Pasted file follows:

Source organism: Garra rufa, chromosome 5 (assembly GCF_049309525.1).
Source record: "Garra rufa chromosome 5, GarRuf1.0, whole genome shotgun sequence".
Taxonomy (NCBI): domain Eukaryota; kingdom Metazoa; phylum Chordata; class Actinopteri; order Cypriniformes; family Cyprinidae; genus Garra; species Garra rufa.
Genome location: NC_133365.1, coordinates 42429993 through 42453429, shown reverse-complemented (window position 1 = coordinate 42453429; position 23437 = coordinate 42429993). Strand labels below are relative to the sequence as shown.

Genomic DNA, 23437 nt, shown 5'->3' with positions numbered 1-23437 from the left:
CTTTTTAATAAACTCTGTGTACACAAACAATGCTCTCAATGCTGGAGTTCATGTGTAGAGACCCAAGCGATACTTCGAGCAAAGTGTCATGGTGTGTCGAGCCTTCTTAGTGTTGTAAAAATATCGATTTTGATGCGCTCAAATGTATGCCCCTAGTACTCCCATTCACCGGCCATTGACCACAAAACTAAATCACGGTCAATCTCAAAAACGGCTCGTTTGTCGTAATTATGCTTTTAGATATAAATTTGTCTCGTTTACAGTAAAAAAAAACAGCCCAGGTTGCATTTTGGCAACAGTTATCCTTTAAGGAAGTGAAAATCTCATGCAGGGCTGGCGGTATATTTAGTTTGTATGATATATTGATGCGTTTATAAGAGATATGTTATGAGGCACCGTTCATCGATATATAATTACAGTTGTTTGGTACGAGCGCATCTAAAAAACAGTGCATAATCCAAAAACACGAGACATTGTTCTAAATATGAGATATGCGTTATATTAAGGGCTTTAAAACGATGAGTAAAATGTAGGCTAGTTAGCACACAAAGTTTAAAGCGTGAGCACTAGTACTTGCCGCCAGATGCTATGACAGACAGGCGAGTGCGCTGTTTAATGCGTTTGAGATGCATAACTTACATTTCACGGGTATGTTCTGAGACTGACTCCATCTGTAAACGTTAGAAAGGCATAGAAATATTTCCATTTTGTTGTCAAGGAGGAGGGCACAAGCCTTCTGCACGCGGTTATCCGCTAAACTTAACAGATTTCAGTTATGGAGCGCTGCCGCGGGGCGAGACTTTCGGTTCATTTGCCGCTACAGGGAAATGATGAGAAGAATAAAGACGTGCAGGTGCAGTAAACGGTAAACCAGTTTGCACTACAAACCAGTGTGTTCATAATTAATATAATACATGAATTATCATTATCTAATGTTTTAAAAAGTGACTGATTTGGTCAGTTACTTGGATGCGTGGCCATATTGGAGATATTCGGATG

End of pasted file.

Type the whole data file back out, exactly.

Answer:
Source organism: Garra rufa, chromosome 5 (assembly GCF_049309525.1).
Source record: "Garra rufa chromosome 5, GarRuf1.0, whole genome shotgun sequence".
Taxonomy (NCBI): domain Eukaryota; kingdom Metazoa; phylum Chordata; class Actinopteri; order Cypriniformes; family Cyprinidae; genus Garra; species Garra rufa.
Genome location: NC_133365.1, coordinates 42429993 through 42453429, shown reverse-complemented (window position 1 = coordinate 42453429; position 23437 = coordinate 42429993). Strand labels below are relative to the sequence as shown.

Genomic DNA, 23437 nt, shown 5'->3' with positions numbered 1-23437 from the left:
CTTTTTAATAAACTCTGTGTACACAAACAATGCTCTCAATGCTGGAGTTCATGTGTAGAGACCCAAGCGATACTTCGAGCAAAGTGTCATGGTGTGTCGAGCCTTCTTAGTGTTGTAAAAATATCGATTTTGATGCGCTCAAATGTATGCCCCTAGTACTCCCATTCACCGGCCATTGACCACAAAACTAAATCACGGTCAATCTCAAAAACGGCTCGTTTGTCGTAATTATGCTTTTAGATATAAATTTGTCTCGTTTACAGTAAAAAAAAACAGCCCAGGTTGCATTTTGGCAACAGTTATCCTTTAAGGAAGTGAAAATCTCATGCAGGGCTGGCGGTATATTTAGTTTGTATGATATATTGATGCGTTTATAAGAGATATGTTATGAGGCACCGTTCATCGATATATAATTACAGTTGTTTGGTACGAGCGCATCTAAAAAACAGTGCATAATCCAAAAACACGAGACATTGTTCTAAATATGAGATATGCGTTATATTAAGGGCTTTAAAACGATGAGTAAAATGTAGGCTAGTTAGCACACAAAGTTTAAAGCGTGAGCACTAGTACTTGCCGCCAGATGCTATGACAGACAGGCGAGTGCGCTGTTTAATGCGTTTGAGATGCATAACTTACATTTCACGGGTATGTTCTGAGACTGACTCCATCTGTAAACGTTAGAAAGGCATAGAAATATTTCCATTTTGTTGTCAAGGAGGAGGGCACAAGCCTTCTGCACGCGGTTATCCGCTAAACTTAACAGATTTCAGTTATGGAGCGCTGCCGCGGGGCGAGACTTTCGGTTCATTTGCCGCTACAGGGAAATGATGAGAAGAATAAAGACGTGCAGGTGCAGTAAACGGTAAACCAGTTTGCACTACAAACCAGTGTGTTCATAATTAATATAATACATGAATTATCATTATCTAATGTTTTAAAAAGTGACTGATTTGGTCAGTTACTTGGATGCGTGGCCATATTGGAGATATTCGGATG